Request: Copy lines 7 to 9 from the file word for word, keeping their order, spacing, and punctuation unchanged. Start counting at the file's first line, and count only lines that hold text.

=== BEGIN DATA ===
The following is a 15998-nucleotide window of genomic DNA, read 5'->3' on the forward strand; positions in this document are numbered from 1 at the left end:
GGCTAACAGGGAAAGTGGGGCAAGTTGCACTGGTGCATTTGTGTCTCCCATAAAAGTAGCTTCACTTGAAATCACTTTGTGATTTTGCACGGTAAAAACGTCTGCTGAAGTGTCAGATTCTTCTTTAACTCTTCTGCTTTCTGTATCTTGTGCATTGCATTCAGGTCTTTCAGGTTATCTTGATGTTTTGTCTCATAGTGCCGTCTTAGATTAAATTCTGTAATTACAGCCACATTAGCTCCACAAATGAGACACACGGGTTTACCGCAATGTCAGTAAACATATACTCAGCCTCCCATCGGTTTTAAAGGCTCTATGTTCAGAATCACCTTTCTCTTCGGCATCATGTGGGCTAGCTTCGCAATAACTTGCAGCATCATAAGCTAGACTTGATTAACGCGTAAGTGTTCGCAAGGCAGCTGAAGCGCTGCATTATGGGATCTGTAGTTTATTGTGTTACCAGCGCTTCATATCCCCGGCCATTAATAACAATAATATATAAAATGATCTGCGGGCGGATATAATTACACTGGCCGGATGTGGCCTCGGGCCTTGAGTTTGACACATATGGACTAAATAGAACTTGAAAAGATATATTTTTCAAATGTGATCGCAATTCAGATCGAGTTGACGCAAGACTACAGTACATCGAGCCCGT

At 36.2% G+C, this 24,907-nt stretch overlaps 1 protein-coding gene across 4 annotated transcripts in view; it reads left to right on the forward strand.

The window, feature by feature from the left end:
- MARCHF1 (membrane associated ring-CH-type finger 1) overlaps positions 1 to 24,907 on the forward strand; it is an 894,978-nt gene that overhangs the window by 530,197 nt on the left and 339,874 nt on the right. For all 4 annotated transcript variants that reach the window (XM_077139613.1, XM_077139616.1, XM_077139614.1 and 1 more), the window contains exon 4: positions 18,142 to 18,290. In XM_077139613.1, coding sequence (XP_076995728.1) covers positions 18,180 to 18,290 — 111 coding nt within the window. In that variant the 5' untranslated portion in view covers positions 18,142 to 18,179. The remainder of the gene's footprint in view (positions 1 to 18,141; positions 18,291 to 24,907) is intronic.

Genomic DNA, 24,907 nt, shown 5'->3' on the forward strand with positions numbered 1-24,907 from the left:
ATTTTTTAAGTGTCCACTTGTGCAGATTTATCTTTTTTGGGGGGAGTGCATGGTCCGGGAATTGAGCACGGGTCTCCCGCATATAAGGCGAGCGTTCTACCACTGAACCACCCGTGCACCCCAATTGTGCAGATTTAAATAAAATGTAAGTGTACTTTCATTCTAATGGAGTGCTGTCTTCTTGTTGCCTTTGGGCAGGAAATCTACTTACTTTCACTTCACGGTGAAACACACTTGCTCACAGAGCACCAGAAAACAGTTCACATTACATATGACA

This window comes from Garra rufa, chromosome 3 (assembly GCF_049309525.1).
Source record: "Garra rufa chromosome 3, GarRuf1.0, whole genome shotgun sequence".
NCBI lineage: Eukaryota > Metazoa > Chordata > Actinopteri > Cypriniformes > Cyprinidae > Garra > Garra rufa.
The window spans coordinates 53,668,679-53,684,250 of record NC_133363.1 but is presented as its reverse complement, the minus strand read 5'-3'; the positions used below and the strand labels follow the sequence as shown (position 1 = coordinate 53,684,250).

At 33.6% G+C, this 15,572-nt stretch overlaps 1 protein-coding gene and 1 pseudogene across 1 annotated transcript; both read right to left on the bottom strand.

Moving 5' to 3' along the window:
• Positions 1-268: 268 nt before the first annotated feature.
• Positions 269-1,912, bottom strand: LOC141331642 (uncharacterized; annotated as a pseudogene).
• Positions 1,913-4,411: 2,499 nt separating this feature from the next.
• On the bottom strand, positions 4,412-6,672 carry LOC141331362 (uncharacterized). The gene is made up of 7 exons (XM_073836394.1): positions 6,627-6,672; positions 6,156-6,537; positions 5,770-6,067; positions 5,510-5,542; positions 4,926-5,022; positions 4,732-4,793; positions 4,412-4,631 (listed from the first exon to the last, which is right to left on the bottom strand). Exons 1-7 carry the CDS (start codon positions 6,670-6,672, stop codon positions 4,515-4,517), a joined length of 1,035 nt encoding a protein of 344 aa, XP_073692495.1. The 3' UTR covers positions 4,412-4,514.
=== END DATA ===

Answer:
ATTTTTTAAGTGTCCACTTGTGCAGATTTATCTTTTTTGGGGGGAGTGCATGGTCCGGGAATTGAGCACGGGTCTCCCGCATATAAGGCGAGCGTTCTACCACTGAACCACCCGTGCACCCCAATTGTGCAGATTTAAATAAAATGTAAGTGTACTTTCATTCTAATGGAGTGCTGTCTTCTTGTTGCCTTTGGGCAGGAAATCTACTTACTTTCACTTCACGGTGAAACACACTTGCTCACAGAGCACCAGAAAACAGTTCACATTACATATGACA

This window comes from Garra rufa, chromosome 3 (assembly GCF_049309525.1).
Source record: "Garra rufa chromosome 3, GarRuf1.0, whole genome shotgun sequence".